Propaganda can serve multiple means. It can help advance a progressive cause, it can challenge our own beliefs and assumptions or reinforce stereotypes. Photography is a very malleable tool, which, often combined with words, can serve such aims effectively.
Barbara Kruger, Pope Fetus I, ca. 1990 (6.2001)
Barbara Kruger uses tools of the advertising industry effectively to get across a message, in this case to highlight one of the obstacles to the empowerment of a woman’s control over her body–the Catholic Church and Cardinal O’Connor–at the height of the culture wars in 1990.
Artists’ Poster Committee of the Art Workers’ Coalition, And Babies?, 1970 (813.2002)
The Artists’ Poster Committee of the Art Workers’ Coalition is most famous for their And Babies? poster
A.R.T., Hanoi–Its the Same War–Kent, 1970 (2011.68.277)
This poster highlights a pivotal moment of the antiwar movement in the US, after the May 4, 1970 massacre at Kent State.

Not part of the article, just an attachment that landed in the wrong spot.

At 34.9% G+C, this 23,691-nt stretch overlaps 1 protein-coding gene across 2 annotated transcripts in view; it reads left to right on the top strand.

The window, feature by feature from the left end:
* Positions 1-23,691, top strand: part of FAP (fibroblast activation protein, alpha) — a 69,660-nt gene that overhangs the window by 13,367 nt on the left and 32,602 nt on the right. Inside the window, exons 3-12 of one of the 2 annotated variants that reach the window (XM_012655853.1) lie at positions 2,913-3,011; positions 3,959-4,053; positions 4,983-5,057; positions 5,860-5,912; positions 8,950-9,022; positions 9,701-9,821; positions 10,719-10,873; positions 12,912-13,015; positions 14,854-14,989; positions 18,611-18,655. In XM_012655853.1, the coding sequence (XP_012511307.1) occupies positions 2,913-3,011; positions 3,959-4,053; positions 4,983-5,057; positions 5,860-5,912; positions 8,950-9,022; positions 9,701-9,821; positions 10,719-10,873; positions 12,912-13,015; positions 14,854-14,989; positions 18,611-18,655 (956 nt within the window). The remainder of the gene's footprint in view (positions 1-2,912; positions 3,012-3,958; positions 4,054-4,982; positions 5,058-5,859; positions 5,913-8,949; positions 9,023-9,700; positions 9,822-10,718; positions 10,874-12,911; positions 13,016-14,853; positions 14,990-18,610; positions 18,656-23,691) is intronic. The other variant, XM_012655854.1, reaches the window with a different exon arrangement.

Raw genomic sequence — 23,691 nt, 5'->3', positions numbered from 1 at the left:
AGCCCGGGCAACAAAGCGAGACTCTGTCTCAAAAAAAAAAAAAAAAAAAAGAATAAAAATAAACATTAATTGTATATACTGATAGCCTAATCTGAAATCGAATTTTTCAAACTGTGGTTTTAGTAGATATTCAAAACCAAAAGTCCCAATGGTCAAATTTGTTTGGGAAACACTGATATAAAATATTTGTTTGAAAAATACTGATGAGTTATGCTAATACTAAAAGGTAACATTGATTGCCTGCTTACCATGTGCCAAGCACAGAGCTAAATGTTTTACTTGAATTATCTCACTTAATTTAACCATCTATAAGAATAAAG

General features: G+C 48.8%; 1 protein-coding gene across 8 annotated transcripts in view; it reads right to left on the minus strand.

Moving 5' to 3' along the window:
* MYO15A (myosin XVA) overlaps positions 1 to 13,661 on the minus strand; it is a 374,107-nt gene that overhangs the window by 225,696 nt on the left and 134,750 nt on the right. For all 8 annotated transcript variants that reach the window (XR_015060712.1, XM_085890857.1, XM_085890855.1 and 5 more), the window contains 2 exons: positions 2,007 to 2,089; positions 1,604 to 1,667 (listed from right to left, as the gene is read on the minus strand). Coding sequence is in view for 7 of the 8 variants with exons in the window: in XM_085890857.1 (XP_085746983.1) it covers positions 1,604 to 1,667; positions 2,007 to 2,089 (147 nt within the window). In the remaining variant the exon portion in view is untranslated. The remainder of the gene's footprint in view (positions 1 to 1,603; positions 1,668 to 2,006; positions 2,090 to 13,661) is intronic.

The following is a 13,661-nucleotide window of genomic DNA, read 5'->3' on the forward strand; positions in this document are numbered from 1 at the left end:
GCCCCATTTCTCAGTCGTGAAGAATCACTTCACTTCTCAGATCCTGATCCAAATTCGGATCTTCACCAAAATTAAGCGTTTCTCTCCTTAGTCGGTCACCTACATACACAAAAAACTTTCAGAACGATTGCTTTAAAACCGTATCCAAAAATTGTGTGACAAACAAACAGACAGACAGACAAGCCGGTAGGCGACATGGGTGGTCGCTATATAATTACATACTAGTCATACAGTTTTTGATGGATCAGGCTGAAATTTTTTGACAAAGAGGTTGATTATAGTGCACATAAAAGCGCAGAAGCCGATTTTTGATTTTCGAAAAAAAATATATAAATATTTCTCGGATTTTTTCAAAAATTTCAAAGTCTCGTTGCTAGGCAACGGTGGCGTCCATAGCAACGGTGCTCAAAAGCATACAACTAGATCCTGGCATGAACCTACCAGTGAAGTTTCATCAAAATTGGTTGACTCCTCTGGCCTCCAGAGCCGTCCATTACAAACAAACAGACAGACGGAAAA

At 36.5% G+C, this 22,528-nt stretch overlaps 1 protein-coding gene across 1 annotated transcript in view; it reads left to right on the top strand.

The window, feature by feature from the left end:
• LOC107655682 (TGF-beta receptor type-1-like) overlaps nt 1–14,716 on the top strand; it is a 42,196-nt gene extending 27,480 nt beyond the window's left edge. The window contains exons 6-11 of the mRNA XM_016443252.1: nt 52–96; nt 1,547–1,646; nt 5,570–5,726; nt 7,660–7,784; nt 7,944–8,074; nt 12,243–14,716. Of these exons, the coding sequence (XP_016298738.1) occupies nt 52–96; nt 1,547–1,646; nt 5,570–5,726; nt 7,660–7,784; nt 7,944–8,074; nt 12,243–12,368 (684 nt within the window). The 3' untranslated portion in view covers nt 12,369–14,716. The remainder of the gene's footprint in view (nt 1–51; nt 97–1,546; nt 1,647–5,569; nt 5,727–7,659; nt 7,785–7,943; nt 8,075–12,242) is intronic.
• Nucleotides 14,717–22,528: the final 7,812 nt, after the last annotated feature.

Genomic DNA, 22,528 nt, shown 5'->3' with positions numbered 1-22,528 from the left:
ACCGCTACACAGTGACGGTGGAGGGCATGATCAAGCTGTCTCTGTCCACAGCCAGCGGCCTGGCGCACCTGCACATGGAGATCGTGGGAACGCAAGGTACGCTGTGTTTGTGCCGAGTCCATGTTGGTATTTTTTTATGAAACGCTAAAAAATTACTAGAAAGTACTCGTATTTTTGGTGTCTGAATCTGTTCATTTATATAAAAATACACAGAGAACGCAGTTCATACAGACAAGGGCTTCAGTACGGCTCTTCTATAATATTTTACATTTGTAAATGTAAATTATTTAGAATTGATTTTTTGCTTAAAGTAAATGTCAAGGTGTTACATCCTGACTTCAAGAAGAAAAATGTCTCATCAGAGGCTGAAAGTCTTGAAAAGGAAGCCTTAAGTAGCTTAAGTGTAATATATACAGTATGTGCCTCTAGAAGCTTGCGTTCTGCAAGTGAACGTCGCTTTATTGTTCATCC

fierce pussy, We Just Really Enjoy Each Other, 1991-95 (1155.2000)
fierce pussy is a collective of queer woman artists, who became active in the early 1990s in the context of AIDS activism. Their output of posters find clever ways of celebrating and affirming dykedom.
Signal, March 1941 (2008.72.7)
Signal was a Nazi propaganda magazine published by the Wehrmacht with a layout similar to LIFE magazine, which promoted a cheerful view of fascist Germany and an anti-bolshevik united Europe under Teutonic hegemony. It was published for neutral, allied, and occupied countries. At one point, it reached a circulation of 2.5 million in twenty-five editions.
Weegee, [Nikita Khrushchev], ca. 1960 (193.1981)
After retiring as a photojournalist, Weegee started making distortions. He continued using his skills in the darkroom and self-invented distortion lenses to comment irreverently on the famous personalities of his day, thus providing an antidote to propaganda.
—Alp Klanten, ICP-Bard 2013